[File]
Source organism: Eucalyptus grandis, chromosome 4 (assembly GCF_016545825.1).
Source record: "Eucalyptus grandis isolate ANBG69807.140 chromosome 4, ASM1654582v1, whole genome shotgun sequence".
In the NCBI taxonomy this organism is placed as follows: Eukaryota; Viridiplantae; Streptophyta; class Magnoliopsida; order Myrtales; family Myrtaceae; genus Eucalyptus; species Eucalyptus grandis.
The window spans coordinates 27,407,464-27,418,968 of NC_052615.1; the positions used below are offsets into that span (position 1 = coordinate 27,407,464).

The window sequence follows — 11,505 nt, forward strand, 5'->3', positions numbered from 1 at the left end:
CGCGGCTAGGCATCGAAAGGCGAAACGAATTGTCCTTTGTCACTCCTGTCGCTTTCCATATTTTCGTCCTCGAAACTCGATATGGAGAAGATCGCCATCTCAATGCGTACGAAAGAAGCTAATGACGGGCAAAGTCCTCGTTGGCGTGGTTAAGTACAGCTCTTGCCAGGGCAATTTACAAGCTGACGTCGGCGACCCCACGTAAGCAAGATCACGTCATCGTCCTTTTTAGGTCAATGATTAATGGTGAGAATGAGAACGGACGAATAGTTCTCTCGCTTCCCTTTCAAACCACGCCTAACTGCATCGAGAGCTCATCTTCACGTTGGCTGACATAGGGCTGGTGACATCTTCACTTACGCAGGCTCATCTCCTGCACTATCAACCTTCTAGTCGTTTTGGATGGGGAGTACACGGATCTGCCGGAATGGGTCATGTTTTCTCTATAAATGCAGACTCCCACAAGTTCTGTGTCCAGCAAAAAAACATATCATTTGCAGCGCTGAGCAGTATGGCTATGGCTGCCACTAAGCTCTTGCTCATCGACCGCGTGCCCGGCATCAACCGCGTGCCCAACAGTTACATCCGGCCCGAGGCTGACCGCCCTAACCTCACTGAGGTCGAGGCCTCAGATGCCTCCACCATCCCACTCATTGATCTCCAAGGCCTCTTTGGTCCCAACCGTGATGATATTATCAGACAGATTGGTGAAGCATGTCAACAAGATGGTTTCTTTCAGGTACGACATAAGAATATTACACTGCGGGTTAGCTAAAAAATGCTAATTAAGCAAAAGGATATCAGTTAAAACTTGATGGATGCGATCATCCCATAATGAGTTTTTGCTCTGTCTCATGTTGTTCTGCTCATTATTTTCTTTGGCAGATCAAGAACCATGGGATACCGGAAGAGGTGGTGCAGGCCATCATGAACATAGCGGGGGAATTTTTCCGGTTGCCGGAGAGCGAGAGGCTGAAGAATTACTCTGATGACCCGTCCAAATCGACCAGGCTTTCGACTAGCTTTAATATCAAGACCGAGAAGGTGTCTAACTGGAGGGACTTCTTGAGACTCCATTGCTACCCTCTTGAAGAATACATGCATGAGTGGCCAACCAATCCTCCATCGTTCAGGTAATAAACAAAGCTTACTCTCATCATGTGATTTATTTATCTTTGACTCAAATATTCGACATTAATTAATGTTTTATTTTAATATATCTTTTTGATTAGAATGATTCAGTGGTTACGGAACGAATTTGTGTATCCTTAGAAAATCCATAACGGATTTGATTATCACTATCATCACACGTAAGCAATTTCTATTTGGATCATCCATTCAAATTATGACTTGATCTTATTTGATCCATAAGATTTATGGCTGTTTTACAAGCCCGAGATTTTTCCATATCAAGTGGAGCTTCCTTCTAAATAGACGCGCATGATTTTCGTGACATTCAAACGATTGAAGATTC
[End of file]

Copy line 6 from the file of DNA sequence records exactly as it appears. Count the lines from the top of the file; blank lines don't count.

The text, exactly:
CGCGGCTAGGCATCGAAAGGCGAAACGAATTGTCCTTTGTCACTCCTGTCGCTTTCCATATTTTCGTCCTCGAAACTCGATATGGAGAAGATCGCCATCTCAATGCGTACGAAAGAAGCTAATGACGGGCAAAGTCCTCGTTGGCGTGGTTAAGTACAGCTCTTGCCAGGGCAATTTACAAGCTGACGTCGGCGACCCCACGTAAGCAAGATCACGTCATCGTCCTTTTTAGGTCAATGATTAATGGTGAGAATGAGAACGGACGAATAGTTCTCTCGCTTCCCTTTCAAACCACGCCTAACTGCATCGAGAGCTCATCTTCACGTTGGCTGACATAGGGCTGGTGACATCTTCACTTACGCAGGCTCATCTCCTGCACTATCAACCTTCTAGTCGTTTTGGATGGGGAGTACACGGATCTGCCGGAATGGGTCATGTTTTCTCTATAAATGCAGACTCCCACAAGTTCTGTGTCCAGCAAAAAAACATATCATTTGCAGCGCTGAGCAGTATGGCTATGGCTGCCACTAAGCTCTTGCTCATCGACCGCGTGCCCGGCATCAACCGCGTGCCCAACAGTTACATCCGGCCCGAGGCTGACCGCCCTAACCTCACTGAGGTCGAGGCCTCAGATGCCTCCACCATCCCACTCATTGATCTCCAAGGCCTCTTTGGTCCCAACCGTGATGATATTATCAGACAGATTGGTGAAGCATGTCAACAAGATGGTTTCTTTCAGGTACGACATAAGAATATTACACTGCGGGTTAGCTAAAAAATGCTAATTAAGCAAAAGGATATCAGTTAAAACTTGATGGATGCGATCATCCCATAATGAGTTTTTGCTCTGTCTCATGTTGTTCTGCTCATTATTTTCTTTGGCAGATCAAGAACCATGGGATACCGGAAGAGGTGGTGCAGGCCATCATGAACATAGCGGGGGAATTTTTCCGGTTGCCGGAGAGCGAGAGGCTGAAGAATTACTCTGATGACCCGTCCAAATCGACCAGGCTTTCGACTAGCTTTAATATCAAGACCGAGAAGGTGTCTAACTGGAGGGACTTCTTGAGACTCCATTGCTACCCTCTTGAAGAATACATGCATGAGTGGCCAACCAATCCTCCATCGTTCAGGTAATAAACAAAGCTTACTCTCATCATGTGATTTATTTATCTTTGACTCAAATATTCGACATTAATTAATGTTTTATTTTAATATATCTTTTTGATTAGAATGATTCAGTGGTTACGGAACGAATTTGTGTATCCTTAGAAAATCCATAACGGATTTGATTATCACTATCATCACACGTAAGCAATTTCTATTTGGATCATCCATTCAAATTATGACTTGATCTTATTTGATCCATAAGATTTATGGCTGTTTTACAAGCCCGAGATTTTTCCATATCAAGTGGAGCTTCCTTCTAAATAGACGCGCATGATTTTCGTGACATTCAAACGATTGAAGATTC